The waxy faces of the lifeless stare up at me as I pass the rows of coffins. No one closes their eyes. No one cleans them. It’s someone’s job, but that person only moves the bodies now. Loved ones don’t visit. Not anymore.

It happened slowly, like everything of great importance. We celebrated the person’s life. Happy music played at funerals. Then people wore bright colors. People smiled. We filled the hole that person left with other things. We threw out their pictures. We threw parties. Then we avoided their bodies to make it easier to move on. Now the bodies rot below the funeral homes. It’s too time consuming to bury them. No one wants to smell them burn.

I’m their only visitor. I pray over them, newly deceased and the decayed. My nose hates me for it. I stare only at the name plates on the sides of the coffins. The eyes of the dead are cursed. If you look into them, death is all you’ll see.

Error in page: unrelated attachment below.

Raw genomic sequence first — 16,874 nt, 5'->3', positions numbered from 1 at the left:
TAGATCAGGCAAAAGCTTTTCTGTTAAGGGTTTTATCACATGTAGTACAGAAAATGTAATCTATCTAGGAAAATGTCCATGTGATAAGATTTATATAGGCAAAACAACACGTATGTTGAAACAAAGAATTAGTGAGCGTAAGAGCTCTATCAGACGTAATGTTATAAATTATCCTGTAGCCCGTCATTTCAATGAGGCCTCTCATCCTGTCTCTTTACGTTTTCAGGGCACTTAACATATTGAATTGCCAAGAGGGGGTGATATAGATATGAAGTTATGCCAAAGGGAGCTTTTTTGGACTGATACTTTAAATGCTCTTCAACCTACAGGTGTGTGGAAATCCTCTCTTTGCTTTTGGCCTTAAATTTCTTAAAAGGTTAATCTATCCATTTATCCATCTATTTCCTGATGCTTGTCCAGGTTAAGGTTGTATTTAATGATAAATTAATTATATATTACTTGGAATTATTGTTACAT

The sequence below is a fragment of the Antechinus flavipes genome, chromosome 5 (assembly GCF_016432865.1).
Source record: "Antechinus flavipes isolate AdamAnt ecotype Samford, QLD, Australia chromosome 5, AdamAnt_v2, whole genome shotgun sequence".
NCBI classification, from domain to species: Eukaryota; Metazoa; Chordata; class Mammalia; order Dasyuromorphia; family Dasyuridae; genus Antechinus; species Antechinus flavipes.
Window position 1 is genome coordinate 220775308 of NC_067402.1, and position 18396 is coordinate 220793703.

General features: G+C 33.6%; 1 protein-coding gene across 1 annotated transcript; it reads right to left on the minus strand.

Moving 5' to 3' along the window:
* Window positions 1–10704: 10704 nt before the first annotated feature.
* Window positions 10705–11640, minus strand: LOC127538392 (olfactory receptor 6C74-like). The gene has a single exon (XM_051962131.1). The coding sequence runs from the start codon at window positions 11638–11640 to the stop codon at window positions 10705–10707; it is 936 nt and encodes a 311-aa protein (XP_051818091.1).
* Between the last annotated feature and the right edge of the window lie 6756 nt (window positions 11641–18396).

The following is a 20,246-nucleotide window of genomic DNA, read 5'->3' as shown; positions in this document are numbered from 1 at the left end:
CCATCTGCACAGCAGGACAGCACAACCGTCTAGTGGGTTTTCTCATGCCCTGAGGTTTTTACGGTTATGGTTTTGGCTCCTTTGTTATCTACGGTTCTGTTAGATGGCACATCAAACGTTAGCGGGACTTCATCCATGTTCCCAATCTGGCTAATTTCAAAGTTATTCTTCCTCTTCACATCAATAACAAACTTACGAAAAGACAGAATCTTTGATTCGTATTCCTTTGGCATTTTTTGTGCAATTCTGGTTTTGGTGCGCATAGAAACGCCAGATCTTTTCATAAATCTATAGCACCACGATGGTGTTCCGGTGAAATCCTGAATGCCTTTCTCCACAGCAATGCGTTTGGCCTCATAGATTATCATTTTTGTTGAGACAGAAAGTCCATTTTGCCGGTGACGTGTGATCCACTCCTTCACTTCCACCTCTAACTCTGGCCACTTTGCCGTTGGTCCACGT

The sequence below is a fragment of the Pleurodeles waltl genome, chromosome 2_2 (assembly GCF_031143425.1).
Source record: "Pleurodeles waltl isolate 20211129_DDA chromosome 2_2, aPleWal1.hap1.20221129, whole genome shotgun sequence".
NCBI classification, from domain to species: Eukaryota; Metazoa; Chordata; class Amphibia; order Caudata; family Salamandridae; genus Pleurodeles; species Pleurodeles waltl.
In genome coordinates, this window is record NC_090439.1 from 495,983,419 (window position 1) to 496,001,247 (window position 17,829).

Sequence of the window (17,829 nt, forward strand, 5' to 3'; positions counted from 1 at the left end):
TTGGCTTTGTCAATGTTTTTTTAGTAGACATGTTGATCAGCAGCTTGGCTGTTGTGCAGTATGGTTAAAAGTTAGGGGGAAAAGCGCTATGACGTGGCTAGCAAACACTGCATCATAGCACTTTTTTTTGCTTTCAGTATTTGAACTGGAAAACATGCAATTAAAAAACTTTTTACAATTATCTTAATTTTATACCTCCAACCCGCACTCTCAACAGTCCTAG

I spend three hours weaving through the crypt. In the dim light, the names blur together. As I approach a short coffin, a rattling breath breaks the quiet. There’s movement. I force myself to look. The child is a whiter shade of pale, but she blinks. Her head lolls to the side. Her blue lips form words.

“Help! Help!” I look behind me for the funeral home director. He can’t hear me.

The girl’s hand grabs my wrist. “Jane,”

“She’s not dead. Call the doctor!”

“No. Please.” The girl tries to sit, but blood trickles from her mouth.

I wipe it away and scoop her up. Her skin is icy. Holding her close, I run for the funeral director. Prayers pour out of me. The funeral director backs away as I near. “Stay away.”

“She’s dying. She needs help.”

“Stay back!”

“How did she get down here? She’s still alive.”

The funeral director holds his battery-powered lantern closer. In the light, the girl is limp. Her chest is still. I feel no pulse. “I don’t understand.”

“Did you look?”

“But she was breathing.”

The funeral director starts to close the door.

“Wait!”

“The dead can’t pass.”

“I’m alive!”

“You’re lost.”

The door shuts and locks. They will never reopen it. They will store the dead elsewhere.

I sit beside the girl’s body and cradle her. She’s already stiff. My hands stroke her hair. Her eyes are empty. I close them. Eventually I’ll also sleep.

And it’s comforting to face mortality and to know the ending of your story. Everyone dies.

Fiction

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